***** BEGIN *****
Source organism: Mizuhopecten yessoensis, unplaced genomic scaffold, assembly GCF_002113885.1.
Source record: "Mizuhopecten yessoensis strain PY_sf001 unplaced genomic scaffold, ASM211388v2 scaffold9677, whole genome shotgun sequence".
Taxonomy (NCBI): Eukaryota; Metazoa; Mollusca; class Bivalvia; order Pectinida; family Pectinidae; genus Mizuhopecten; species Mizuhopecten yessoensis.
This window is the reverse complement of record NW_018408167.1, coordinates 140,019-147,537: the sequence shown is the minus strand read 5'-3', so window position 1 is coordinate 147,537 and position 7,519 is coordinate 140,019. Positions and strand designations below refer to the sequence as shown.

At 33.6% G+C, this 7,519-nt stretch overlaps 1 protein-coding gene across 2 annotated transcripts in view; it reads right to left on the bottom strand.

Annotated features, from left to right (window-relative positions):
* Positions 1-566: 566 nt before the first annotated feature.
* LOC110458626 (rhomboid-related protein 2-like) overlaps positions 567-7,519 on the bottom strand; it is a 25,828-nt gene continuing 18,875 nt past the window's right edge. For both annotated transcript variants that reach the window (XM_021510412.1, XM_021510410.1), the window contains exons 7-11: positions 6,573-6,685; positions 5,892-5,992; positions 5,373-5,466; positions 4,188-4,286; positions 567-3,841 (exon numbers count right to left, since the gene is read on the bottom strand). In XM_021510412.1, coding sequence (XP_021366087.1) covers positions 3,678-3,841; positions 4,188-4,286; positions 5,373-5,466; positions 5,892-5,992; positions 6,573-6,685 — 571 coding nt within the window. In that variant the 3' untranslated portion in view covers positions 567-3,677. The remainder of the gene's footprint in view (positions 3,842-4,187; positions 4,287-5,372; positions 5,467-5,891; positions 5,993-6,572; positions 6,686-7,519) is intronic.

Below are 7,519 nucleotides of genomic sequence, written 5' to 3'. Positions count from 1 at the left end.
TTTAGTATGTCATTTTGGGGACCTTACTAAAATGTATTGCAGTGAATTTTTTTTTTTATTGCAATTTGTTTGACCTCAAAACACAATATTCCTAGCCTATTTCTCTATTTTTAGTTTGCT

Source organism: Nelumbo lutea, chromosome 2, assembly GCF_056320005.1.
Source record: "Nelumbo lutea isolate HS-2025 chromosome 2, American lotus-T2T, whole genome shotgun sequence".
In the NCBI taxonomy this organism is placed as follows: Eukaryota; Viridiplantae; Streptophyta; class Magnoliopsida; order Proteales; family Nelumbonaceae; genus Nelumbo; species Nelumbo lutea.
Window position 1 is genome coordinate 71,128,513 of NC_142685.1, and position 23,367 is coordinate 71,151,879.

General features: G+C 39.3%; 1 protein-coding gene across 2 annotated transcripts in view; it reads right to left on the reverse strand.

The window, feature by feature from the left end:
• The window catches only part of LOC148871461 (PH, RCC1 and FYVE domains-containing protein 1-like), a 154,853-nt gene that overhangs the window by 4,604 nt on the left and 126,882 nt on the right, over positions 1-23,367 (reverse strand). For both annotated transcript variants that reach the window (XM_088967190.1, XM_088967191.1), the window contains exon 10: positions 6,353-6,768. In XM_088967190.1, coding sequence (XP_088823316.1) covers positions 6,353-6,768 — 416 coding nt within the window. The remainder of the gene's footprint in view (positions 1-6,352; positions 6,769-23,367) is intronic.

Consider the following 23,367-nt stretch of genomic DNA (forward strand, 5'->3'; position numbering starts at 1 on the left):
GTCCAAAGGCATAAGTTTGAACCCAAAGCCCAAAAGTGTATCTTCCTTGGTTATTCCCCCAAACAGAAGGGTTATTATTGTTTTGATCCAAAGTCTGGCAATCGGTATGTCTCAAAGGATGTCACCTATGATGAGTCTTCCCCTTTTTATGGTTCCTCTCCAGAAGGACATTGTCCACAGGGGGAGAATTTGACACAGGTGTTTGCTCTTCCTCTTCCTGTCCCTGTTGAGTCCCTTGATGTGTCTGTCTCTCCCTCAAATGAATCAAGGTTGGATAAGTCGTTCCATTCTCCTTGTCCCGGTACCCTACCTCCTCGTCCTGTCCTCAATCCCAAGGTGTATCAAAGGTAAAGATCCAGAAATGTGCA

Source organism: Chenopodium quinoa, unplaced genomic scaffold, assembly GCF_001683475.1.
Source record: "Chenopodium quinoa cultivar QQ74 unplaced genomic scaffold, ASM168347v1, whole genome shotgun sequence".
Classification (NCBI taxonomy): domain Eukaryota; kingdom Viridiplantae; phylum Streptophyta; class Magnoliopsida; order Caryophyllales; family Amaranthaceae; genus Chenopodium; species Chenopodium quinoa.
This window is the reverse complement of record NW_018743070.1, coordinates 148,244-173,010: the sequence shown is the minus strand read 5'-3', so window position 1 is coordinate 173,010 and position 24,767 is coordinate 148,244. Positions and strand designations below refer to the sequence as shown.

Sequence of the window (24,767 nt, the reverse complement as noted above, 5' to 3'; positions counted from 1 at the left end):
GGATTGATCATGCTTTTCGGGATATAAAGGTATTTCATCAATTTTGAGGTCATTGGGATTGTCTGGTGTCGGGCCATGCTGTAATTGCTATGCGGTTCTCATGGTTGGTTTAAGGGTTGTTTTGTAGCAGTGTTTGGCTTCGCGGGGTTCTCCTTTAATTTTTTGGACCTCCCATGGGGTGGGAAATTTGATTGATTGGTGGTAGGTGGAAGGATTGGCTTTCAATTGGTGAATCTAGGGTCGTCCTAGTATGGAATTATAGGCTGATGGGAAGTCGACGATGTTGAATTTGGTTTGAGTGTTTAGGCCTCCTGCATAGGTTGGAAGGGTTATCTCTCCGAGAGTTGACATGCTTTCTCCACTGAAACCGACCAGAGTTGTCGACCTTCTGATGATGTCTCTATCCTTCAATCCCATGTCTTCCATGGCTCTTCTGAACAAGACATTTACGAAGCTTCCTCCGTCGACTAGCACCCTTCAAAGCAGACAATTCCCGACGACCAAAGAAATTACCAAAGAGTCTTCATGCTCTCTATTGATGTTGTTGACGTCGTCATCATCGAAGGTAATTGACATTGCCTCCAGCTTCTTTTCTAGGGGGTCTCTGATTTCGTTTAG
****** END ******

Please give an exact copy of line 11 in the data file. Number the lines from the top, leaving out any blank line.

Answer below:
Source organism: Nelumbo lutea, chromosome 2, assembly GCF_056320005.1.